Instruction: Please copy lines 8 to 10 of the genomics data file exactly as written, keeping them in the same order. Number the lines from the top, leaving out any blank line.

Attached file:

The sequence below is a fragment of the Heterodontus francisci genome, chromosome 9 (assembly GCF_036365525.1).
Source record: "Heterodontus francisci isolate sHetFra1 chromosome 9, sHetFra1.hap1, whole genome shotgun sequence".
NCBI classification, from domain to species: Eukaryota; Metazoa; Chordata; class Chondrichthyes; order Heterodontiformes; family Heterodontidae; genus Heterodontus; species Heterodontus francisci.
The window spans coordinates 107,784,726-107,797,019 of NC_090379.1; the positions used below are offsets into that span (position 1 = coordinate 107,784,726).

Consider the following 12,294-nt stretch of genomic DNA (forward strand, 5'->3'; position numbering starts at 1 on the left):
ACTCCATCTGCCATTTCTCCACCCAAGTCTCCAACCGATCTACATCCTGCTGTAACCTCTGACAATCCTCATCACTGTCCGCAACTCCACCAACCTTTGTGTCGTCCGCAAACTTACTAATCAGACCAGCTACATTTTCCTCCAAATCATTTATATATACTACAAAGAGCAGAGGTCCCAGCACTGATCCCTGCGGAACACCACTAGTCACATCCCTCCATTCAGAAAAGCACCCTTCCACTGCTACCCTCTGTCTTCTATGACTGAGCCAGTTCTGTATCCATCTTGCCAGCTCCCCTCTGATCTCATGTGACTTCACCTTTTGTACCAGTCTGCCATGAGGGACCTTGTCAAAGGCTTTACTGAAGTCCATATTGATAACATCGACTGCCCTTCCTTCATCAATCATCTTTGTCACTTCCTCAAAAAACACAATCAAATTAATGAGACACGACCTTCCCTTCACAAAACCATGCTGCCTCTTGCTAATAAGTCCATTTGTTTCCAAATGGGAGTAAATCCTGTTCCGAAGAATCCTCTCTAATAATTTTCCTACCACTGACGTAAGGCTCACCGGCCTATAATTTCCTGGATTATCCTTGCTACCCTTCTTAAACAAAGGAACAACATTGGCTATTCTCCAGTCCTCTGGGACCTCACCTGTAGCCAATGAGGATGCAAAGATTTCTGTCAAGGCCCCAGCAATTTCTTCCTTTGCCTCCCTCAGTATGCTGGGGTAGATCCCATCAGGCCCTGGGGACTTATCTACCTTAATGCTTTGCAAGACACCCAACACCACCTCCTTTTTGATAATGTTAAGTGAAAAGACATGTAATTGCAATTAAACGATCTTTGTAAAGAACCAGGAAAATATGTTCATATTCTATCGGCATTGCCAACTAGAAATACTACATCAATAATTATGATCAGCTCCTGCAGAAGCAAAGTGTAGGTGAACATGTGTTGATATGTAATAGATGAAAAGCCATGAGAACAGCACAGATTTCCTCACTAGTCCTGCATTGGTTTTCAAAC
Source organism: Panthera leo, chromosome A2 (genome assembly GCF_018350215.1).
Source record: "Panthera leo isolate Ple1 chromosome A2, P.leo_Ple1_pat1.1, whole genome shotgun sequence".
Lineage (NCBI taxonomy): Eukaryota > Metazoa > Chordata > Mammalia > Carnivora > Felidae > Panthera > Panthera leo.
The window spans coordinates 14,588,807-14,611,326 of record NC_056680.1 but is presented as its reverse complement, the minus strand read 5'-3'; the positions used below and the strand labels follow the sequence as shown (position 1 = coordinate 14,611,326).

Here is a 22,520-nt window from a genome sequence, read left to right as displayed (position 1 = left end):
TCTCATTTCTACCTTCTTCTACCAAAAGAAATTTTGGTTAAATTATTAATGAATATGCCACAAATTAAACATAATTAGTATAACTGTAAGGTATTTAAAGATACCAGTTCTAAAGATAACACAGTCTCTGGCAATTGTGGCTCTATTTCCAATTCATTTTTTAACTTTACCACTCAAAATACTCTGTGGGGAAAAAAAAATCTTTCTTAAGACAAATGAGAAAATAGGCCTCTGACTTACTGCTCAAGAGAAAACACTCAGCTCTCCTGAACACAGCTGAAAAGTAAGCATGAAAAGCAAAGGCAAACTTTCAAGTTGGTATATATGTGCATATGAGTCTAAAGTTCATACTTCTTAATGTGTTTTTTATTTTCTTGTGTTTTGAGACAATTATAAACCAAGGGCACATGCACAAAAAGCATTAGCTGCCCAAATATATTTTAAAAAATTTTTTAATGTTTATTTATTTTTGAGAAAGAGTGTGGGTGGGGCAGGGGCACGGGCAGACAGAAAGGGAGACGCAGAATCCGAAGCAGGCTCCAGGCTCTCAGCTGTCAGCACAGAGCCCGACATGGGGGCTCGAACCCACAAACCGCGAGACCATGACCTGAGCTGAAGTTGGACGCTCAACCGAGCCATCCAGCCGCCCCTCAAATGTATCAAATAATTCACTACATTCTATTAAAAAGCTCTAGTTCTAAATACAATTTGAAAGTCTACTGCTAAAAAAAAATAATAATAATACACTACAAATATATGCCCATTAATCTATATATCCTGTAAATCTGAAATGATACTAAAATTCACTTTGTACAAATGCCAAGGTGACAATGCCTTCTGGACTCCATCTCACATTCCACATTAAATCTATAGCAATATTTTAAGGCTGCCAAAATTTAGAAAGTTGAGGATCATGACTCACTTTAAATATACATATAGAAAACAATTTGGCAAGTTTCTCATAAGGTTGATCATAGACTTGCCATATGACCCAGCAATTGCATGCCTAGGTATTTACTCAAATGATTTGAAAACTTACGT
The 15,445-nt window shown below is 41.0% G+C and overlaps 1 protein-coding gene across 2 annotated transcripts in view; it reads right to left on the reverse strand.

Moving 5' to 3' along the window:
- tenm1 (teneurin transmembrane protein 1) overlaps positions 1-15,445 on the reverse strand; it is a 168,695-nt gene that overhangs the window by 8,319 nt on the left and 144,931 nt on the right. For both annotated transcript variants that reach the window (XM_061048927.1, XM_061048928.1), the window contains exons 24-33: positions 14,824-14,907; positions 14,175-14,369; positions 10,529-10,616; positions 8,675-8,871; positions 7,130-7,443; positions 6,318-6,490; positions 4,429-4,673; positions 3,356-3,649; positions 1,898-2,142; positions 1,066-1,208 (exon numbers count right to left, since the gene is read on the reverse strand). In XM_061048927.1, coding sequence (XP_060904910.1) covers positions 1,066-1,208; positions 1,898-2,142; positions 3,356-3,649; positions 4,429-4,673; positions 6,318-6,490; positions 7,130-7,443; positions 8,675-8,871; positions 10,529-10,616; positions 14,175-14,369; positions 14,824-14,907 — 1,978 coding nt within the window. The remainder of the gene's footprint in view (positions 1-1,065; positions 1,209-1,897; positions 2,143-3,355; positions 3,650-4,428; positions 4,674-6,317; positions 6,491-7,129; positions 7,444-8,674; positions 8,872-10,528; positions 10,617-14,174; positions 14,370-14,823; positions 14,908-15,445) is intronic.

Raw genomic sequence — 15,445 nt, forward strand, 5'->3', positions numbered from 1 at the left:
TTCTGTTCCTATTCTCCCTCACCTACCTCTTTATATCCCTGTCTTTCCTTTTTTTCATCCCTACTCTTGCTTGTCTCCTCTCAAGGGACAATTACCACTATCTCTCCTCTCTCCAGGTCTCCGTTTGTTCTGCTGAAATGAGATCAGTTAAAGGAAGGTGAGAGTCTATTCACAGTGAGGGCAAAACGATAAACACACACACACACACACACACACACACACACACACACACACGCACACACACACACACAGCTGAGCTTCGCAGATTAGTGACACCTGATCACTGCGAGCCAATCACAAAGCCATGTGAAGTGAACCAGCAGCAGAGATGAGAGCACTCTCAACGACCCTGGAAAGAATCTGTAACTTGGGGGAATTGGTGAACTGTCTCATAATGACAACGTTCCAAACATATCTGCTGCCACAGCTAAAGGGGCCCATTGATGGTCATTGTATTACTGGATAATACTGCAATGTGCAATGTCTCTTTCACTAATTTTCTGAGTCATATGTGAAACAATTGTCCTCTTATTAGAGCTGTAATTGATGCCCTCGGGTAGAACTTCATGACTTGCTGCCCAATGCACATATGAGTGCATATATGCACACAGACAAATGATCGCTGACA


Source record: "Panthera leo isolate Ple1 chromosome A2, P.leo_Ple1_pat1.1, whole genome shotgun sequence".
Lineage (NCBI taxonomy): Eukaryota > Metazoa > Chordata > Mammalia > Carnivora > Felidae > Panthera > Panthera leo.
The window spans coordinates 14,588,807-14,611,326 of record NC_056680.1 but is presented as its reverse complement, the minus strand read 5'-3'; the positions used below and the strand labels follow the sequence as shown (position 1 = coordinate 14,611,326).